Silvi Vrait, Estonia’s first participant in the grand final of the Eurovision Song Contest, has passed away following a two-month battle with a brain tumour.
Vrait, who finished next-to-last at Eurovision in 1994, earned just two points with her song “Nagu merelaine” (Like a Wave). But that’s a mere blip in the public conscioussness. For Estonians she’ll be rememebred as a freedom fighter whose songs—particularly “Väikene rahvas, väikene maa” (Small Nation, Tiny Country) and “Ei ole üksi ükski maa” (No Land Is Alone)—gave rhythm to Estonia’s fight for freedom. Bold and defiant, she emerged, from 1987, as a key figure of the so-called “Singing Revolution”—a series of mass demonstrations that ultimately saw more than 300,000 Estonians sing patriotic hymns that had been outlawed by the Soviet Politburo. Selecting her to perform at Eurovision was a show of gratitude for all she had done for the nation. How she fared was irrelevant.
In August 2011 she suggested that death had started to creep into her mind. “I’ve thought about death a lot lately…I guess that is one of my biggest fears,” she said in an extensive interview with Woman of Estonia magazine. “Those who believe that the soul is eternal, they are less fearful. I’ll try to believe it. But I still have the fear of death.”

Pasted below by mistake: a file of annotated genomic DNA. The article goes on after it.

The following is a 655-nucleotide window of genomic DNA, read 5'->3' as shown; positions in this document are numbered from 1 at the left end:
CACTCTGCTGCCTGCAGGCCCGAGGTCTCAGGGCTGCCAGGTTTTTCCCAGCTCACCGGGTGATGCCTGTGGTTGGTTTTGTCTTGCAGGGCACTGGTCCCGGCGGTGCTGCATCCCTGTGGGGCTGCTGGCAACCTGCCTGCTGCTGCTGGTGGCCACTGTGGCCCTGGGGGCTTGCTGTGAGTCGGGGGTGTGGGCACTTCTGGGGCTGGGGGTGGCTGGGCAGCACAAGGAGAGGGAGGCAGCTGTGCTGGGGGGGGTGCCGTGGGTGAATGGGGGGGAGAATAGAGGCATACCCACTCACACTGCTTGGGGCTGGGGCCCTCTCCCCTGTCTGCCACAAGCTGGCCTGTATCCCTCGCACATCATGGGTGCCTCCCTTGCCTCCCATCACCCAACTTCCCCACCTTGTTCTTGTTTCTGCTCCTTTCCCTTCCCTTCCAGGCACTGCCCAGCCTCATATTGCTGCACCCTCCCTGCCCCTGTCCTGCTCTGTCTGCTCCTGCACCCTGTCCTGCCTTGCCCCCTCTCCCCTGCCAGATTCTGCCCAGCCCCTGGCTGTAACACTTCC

Perhaps she knew something before her doctors did. In April 2013, Silvi entered a hospital to undergo treatment for a brain tumour. Her death on June 28 came peacefully, in body and mind.
“I have only now reached the point that I can look at myself in the mirror and without any embarrassment say, ‘Silvi, I love you,'” she said at the end of 2011. “For me, it has not been easy to accept myself – something previously prevented me. Now all is free. And my life is changing because of this.”
She is survived by her son Silver Vrait.